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Kañiwa

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Title: Kañiwa  
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Subject: Cereal, Amaranthaceae, Chenopodioideae, Chenopodium, List of edible seeds, Pseudocereal, Suni (geography), Life zones of Peru
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Kañiwa

Chenopodium pallidicaule
Chenopodium pallidicaule growing in the Atuncolla District near Sillustani, Juliaca, Peru, at an altitude of approximately 3,900 metres
Scientific classification
Kingdom: Plantae
(unranked): Angiosperms
(unranked): Eudicots
(unranked): Core eudicots
Order: Caryophyllales
Family: Amaranthaceae
Subfamily: Chenopodioideae
Genus: Chenopodium
Species: C. pallidicaule
Binomial name
Chenopodium pallidicaule
Aellen

Chenopodium pallidicaule, sometimes known as Cañihua, Canihua, Kañiwa, is a species of goosefoot, similar in character and uses to the closely related quinoa.

It has important beneficial characteristics including tolerance of high mountain conditions, high protein content,high antioxidant capacity and phenolic content[1][2] and a lack of the saponins which complicate quinoa use.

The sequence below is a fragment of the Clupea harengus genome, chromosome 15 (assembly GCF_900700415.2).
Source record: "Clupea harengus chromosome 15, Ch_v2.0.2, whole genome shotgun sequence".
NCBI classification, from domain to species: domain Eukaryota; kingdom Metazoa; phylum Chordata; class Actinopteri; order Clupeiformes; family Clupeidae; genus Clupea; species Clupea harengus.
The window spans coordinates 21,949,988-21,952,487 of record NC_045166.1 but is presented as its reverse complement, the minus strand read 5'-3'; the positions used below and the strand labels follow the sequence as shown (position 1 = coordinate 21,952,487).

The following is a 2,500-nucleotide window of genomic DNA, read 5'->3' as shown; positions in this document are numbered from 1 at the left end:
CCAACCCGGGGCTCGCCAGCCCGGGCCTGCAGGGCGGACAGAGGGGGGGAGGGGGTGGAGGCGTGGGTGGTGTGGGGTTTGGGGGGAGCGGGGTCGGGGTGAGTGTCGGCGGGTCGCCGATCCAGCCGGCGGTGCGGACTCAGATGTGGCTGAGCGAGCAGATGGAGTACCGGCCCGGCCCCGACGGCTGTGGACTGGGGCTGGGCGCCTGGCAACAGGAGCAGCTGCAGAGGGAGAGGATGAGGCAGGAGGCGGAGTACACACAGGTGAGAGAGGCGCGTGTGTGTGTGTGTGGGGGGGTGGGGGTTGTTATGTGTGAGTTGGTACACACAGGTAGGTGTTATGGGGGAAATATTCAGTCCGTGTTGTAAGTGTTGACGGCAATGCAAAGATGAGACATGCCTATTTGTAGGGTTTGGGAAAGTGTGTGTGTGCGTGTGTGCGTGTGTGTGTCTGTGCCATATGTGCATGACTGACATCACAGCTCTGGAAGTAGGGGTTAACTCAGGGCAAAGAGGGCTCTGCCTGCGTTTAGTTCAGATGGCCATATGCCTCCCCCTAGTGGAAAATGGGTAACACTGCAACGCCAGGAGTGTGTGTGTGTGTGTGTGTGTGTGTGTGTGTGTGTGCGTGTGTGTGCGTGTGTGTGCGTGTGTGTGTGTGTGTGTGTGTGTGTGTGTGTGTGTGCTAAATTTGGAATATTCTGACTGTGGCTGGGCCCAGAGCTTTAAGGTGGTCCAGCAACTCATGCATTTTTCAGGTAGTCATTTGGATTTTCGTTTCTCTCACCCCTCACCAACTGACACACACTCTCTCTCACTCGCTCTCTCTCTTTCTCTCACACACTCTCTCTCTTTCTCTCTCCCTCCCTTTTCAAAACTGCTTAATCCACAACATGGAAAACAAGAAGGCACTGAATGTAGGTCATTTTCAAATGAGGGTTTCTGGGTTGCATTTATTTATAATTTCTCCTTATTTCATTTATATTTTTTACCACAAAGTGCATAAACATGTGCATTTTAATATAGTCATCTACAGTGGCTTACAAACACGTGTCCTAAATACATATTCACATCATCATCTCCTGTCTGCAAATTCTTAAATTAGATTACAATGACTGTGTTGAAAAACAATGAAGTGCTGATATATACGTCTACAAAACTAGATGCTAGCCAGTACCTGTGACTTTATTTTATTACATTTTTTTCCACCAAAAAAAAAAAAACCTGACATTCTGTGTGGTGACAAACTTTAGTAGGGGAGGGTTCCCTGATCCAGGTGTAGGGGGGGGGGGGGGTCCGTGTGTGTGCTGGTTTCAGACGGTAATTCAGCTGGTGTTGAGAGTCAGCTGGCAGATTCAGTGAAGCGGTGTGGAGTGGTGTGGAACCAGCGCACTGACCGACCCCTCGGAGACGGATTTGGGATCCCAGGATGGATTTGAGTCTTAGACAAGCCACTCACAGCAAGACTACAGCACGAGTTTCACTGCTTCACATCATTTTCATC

However, its domestication is not complete, and non-uniformity of grain ripening is a limitation.

Andean indigenous crops such as quinoa (Chenopodium quinoa), kiwicha (Amaranthus caudatus) and kaniwa (Chenopodium pallidicaule) seeds are good sources of minerals (calcium and iron).

These seeds are good sources of phenolic compounds and kaniwa of dietary fiber. Their calcium, zinc and iron content is higher than in common cereals. Roasting does not significantly affect mineral dialyzability. In boiled grains, however, there was an increase in dialyzability of zinc and, in the case of kaniwa, also in iron and calcium dialyzability.[3]

External links

  • Andean Grains and Legumes
  • Plants for a Future database
  • ) at Crops for the Future

Reference list

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